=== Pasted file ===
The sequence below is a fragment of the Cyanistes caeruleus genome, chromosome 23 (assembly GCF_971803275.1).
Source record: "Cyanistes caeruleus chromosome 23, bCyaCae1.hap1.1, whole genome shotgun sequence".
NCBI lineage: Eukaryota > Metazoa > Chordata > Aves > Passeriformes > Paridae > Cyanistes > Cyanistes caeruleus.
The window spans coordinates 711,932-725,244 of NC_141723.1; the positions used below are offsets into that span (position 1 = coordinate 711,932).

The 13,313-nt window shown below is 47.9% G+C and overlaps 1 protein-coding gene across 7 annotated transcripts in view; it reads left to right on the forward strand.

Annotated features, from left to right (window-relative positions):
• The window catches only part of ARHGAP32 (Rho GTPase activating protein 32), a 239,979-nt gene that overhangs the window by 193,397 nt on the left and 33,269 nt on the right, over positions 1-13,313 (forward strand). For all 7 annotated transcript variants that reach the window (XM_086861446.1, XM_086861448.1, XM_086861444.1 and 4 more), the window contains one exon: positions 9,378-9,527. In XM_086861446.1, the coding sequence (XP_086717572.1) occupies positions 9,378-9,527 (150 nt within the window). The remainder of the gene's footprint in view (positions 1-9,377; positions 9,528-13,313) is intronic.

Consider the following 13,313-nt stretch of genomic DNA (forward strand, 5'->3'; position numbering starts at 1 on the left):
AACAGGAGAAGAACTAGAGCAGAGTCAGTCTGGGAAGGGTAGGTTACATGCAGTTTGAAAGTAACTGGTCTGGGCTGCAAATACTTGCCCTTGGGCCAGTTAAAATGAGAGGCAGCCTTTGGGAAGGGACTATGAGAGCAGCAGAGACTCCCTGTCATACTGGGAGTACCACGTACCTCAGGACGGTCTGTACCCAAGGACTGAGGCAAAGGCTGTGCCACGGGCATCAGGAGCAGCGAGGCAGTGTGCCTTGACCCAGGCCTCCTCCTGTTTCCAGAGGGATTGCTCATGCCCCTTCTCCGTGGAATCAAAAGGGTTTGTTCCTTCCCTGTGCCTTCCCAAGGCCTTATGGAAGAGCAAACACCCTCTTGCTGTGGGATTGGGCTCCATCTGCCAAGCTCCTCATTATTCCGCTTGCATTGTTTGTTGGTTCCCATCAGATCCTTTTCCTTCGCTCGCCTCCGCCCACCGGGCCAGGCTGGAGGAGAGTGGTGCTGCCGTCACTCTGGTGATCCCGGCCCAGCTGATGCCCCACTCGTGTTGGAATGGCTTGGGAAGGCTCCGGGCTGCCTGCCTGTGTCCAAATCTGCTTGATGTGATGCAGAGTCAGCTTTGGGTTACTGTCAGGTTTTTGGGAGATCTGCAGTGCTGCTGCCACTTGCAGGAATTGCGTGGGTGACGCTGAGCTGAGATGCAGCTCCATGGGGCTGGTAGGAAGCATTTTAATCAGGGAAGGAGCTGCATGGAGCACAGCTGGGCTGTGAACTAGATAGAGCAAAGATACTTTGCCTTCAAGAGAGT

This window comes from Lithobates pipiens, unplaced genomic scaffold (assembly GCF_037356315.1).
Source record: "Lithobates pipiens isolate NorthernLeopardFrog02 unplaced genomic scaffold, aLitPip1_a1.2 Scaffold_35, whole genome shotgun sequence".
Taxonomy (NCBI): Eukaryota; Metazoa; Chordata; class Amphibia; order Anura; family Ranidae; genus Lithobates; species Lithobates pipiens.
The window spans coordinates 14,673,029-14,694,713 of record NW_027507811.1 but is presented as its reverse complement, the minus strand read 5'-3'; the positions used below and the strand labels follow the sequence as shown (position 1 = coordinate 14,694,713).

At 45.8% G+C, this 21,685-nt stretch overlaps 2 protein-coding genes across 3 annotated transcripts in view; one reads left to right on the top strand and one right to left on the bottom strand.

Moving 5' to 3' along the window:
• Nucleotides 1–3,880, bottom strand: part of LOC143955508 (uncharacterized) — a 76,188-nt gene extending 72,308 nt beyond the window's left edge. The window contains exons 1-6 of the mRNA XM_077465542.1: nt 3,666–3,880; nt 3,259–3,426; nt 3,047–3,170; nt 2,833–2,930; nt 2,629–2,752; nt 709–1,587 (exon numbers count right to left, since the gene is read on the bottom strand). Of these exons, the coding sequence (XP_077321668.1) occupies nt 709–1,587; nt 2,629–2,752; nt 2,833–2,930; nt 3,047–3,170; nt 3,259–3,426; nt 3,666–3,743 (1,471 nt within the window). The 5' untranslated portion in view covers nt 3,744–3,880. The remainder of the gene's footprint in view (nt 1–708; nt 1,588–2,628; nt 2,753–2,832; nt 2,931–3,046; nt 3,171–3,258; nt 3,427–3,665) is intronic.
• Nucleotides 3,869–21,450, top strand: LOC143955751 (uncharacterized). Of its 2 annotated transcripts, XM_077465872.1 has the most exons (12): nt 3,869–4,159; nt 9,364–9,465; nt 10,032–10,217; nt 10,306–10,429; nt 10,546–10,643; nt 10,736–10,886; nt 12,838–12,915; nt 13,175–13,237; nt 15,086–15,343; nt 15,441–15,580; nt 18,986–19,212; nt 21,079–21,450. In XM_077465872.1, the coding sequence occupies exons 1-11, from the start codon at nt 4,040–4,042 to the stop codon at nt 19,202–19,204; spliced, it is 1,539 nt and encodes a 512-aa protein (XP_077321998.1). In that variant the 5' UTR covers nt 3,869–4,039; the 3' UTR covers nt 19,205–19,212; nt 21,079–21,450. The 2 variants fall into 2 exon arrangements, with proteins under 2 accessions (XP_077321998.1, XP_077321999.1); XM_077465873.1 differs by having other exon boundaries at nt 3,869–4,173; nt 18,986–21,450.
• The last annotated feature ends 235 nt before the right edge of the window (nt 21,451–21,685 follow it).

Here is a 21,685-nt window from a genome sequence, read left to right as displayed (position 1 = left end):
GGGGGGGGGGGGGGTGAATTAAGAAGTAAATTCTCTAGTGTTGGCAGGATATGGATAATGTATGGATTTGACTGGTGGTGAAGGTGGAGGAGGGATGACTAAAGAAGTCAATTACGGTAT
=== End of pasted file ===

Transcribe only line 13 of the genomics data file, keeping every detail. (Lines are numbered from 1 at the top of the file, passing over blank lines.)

The window spans coordinates 14,673,029-14,694,713 of record NW_027507811.1 but is presented as its reverse complement, the minus strand read 5'-3'; the positions used below and the strand labels follow the sequence as shown (position 1 = coordinate 14,694,713).